Ten years later: Remembering the Nickel Mines Amish school massacre

By on September 28, 2016
Janice Ballenger as deputy coroner was photographed praying following her experience at the West Nickel Mines Amish school massacre (photo courtesy of The Washington Post).

Janice Ballenger as deputy coroner was photographed praying following her experience at the West Nickel Mines Amish school massacre (photo courtesy of The Washington Post).

On Monday, Oct. 2, 2006, I stood inside the West Nickel Mines Amish one-room school house, desperately searching for one square tile on the floor that didn’t have a speck of bright red blood on it. I had to do something other than look at the surreal scene, so out of character for this gentle, rural community. People don’t shoot Amish and Amish don’t shoot people. I trembled in fear. My counselor later told me that I was absorbing the fear and fright felt by the 10 young, innocent girls that had been bound together and shot, execution style, in this small school house. My mind and body were paralyzed. I felt that the floor would collapse under me and I would fall down a dark, bottomless shaft with no one there to catch me.

As the deputy coroner assigned to the horrific task of examining the dead bodies, I knew that I had to maintain my composure and professionalism. For 13 hours I somehow managed to do that. Still frantically scrutinizing the tile floor, I happened to notice a cute, colored picture of a house with scissors lying next to it. It was untouched by blood, but on the floor directly next to it was a shotgun and handgun. I wanted to cry.

I thought back to how the day had unfolded. It was a picture perfect autumn Monday morning. As I drove to work, I thanked God for His gift of nature’s beauty. While sitting at my desk, I envisioned eating lunch at the picnic table and absorbing the brilliant orange and red leaves on this magnificently beautiful day. That didn’t happen. Before lunch, a county dispatcher called me to respond to a school on Mine Road in Bart Township. She didn’t have much information other than it involved a hostage situation with multiple pediatric deaths. As I headed out, my main concern was finding this scene in a timely manner. Having lived in Ephrata all of my life, the area I was trying to find seemed like it was on another planet. I pulled over and called a friend to help me with my directions. He told me it was announced on the radio that it was not at some large high school, so parents had no reason to worry. Having no idea what he was talking about, I called Angie and asked her to please put a tape in her VCR, just in case it was on our local news that evening. I went back to driving. As I drove over a crest in Nickel Mines, a hamlet in Bart Township, I noticed helicopters flying out from a one-room Amish school house on my left. A fire police officer helped me park. While gathering my camera and work satchel, I noticed a white sheet on the front yard of the school. I immediately knew there was a dead body underneath it.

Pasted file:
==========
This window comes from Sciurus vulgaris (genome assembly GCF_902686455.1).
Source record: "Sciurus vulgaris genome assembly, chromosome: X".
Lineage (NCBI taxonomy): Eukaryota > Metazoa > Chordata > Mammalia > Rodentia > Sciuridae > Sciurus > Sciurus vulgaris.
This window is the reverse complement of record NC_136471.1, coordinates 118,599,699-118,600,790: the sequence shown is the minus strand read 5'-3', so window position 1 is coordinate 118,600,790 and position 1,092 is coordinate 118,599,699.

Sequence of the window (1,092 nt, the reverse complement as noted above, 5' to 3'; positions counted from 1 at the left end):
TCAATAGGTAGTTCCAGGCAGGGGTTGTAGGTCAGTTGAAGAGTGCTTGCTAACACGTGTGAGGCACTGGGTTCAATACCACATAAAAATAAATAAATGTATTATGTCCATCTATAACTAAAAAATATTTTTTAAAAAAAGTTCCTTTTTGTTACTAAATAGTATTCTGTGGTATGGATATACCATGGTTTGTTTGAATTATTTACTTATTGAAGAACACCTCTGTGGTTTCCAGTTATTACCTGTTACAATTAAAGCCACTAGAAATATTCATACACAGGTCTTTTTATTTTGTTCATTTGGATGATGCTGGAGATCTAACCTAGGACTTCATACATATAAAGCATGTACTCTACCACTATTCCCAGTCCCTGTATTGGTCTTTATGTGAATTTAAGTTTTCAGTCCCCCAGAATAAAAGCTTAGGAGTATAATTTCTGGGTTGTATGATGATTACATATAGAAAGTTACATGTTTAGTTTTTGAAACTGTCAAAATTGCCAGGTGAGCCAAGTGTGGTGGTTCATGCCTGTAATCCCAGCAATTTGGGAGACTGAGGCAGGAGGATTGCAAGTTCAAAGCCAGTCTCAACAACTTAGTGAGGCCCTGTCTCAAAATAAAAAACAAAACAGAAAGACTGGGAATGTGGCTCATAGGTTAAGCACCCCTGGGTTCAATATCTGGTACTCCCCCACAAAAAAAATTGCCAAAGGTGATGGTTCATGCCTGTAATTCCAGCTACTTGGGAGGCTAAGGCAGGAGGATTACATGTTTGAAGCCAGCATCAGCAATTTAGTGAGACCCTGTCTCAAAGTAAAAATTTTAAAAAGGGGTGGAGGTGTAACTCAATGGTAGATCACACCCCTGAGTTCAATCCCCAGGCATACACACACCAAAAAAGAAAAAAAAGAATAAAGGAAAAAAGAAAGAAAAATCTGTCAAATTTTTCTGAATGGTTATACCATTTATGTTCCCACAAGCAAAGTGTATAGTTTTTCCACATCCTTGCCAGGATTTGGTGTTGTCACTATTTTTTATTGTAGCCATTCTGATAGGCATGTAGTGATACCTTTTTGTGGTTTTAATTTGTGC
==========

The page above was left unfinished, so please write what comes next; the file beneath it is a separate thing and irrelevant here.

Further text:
A state trooper had me sign his entrance log and requested that I wait. I waited. I waited for my peers that had been dispatched to assist me. As I watched the Salvation Army canteen arrive, I felt guilty for all of the times that I had ignored their bell ringers. Mass media descended upon the scene. We were informed of the event that had occurred in this quaint school. I ran my plan of action by Dr. Kirchner. He said it sounded like I had it all under control. But fright, which I always leave inside my vehicle on any call, now consumed me.

The crime scene at Nickel Mines.

The crime scene at Nickel Mines.

We were summoned to examine the body under the white sheet in the front yard. We worked under a tent of tarps put together by Bart Fire Company to guard the press from getting any pictures of this beautiful, innocent seven year old girl. Examining her body was one of the most difficult things I have ever done. She had beautiful, long brown hair and the most stunning dark eyelashes I have ever seen. While dictating her bullet holes and wounds, I realized they were most likely all Amish children and all dressed the same. At 3:10 p.m., it broke my heart to write ‘Jane Doe A’ on her toe tag. Later that evening, we learned she was Naomi Rose.

Returning to waiting, I watched and listened. State troopers and emergency personnel stood in daze-like trances, trying to breathe while covered in bright red blood-soaked clothes and filled with heartache. Groups of Amish adults leaned on the wooden fence for support. Many had their heads downcast, buried in their hands and gently sobbing. But I could hear them silently screaming, suffocating with each breath they took, while holding onto their pride and forgiveness. It was like watching it rain through a dusty window pane.